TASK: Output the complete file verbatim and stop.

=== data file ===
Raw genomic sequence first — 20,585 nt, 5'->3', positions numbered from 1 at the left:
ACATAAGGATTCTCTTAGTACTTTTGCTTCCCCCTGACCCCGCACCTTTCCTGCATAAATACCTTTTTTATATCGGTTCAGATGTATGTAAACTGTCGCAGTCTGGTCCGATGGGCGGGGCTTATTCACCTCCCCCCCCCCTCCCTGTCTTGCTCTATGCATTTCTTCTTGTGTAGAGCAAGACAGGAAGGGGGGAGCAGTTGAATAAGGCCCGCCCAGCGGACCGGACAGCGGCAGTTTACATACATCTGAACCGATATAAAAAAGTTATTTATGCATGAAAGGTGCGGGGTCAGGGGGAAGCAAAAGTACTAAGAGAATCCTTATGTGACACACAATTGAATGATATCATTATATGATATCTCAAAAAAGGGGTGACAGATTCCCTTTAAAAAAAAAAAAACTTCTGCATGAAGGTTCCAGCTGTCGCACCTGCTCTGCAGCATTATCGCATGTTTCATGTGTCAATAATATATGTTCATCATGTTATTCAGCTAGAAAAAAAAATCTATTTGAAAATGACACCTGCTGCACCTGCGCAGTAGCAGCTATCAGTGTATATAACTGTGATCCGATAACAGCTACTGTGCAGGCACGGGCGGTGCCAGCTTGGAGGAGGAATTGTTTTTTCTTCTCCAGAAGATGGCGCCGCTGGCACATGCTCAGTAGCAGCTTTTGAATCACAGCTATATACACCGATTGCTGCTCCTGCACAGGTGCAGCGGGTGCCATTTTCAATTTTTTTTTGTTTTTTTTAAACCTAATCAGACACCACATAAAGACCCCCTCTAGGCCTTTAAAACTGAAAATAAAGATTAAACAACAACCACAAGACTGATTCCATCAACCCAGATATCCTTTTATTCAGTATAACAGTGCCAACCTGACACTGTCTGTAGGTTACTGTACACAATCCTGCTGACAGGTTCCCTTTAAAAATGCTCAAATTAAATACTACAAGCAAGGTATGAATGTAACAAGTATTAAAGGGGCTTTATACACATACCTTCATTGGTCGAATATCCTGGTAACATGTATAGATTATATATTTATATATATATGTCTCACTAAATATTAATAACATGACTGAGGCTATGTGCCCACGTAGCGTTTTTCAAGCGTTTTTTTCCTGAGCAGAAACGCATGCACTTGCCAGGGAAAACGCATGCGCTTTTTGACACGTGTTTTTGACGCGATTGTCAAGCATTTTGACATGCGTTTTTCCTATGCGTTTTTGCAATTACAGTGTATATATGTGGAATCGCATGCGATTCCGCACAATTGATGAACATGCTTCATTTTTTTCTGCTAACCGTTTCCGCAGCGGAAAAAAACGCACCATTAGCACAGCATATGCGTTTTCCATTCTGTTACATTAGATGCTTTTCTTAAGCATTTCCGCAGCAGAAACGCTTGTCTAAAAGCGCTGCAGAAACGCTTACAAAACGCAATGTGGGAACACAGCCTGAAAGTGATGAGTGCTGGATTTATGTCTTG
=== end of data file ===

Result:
Raw genomic sequence first — 20,585 nt, 5'->3', positions numbered from 1 at the left:
ACATAAGGATTCTCTTAGTACTTTTGCTTCCCCCTGACCCCGCACCTTTCCTGCATAAATACCTTTTTTATATCGGTTCAGATGTATGTAAACTGTCGCAGTCTGGTCCGATGGGCGGGGCTTATTCACCTCCCCCCCCCCTCCCTGTCTTGCTCTATGCATTTCTTCTTGTGTAGAGCAAGACAGGAAGGGGGGAGCAGTTGAATAAGGCCCGCCCAGCGGACCGGACAGCGGCAGTTTACATACATCTGAACCGATATAAAAAAGTTATTTATGCATGAAAGGTGCGGGGTCAGGGGGAAGCAAAAGTACTAAGAGAATCCTTATGTGACACACAATTGAATGATATCATTATATGATATCTCAAAAAAGGGGTGACAGATTCCCTTTAAAAAAAAAAAAACTTCTGCATGAAGGTTCCAGCTGTCGCACCTGCTCTGCAGCATTATCGCATGTTTCATGTGTCAATAATATATGTTCATCATGTTATTCAGCTAGAAAAAAAAATCTATTTGAAAATGACACCTGCTGCACCTGCGCAGTAGCAGCTATCAGTGTATATAACTGTGATCCGATAACAGCTACTGTGCAGGCACGGGCGGTGCCAGCTTGGAGGAGGAATTGTTTTTTCTTCTCCAGAAGATGGCGCCGCTGGCACATGCTCAGTAGCAGCTTTTGAATCACAGCTATATACACCGATTGCTGCTCCTGCACAGGTGCAGCGGGTGCCATTTTCAATTTTTTTTTGTTTTTTTTAAACCTAATCAGACACCACATAAAGACCCCCTCTAGGCCTTTAAAACTGAAAATAAAGATTAAACAACAACCACAAGACTGATTCCATCAACCCAGATATCCTTTTATTCAGTATAACAGTGCCAACCTGACACTGTCTGTAGGTTACTGTACACAATCCTGCTGACAGGTTCCCTTTAAAAATGCTCAAATTAAATACTACAAGCAAGGTATGAATGTAACAAGTATTAAAGGGGCTTTATACACATACCTTCATTGGTCGAATATCCTGGTAACATGTATAGATTATATATTTATATATATATGTCTCACTAAATATTAATAACATGACTGAGGCTATGTGCCCACGTAGCGTTTTTCAAGCGTTTTTTTCCTGAGCAGAAACGCATGCACTTGCCAGGGAAAACGCATGCGCTTTTTGACACGTGTTTTTGACGCGATTGTCAAGCATTTTGACATGCGTTTTTCCTATGCGTTTTTGCAATTACAGTGTATATATGTGGAATCGCATGCGATTCCGCACAATTGATGAACATGCTTCATTTTTTTCTGCTAACCGTTTCCGCAGCGGAAAAAAACGCACCATTAGCACAGCATATGCGTTTTCCATTCTGTTACATTAGATGCTTTTCTTAAGCATTTCCGCAGCAGAAACGCTTGTCTAAAAGCGCTGCAGAAACGCTTACAAAACGCAATGTGGGAACACAGCCTGAAAGTGATGAGTGCTGGATTTATGTCTTG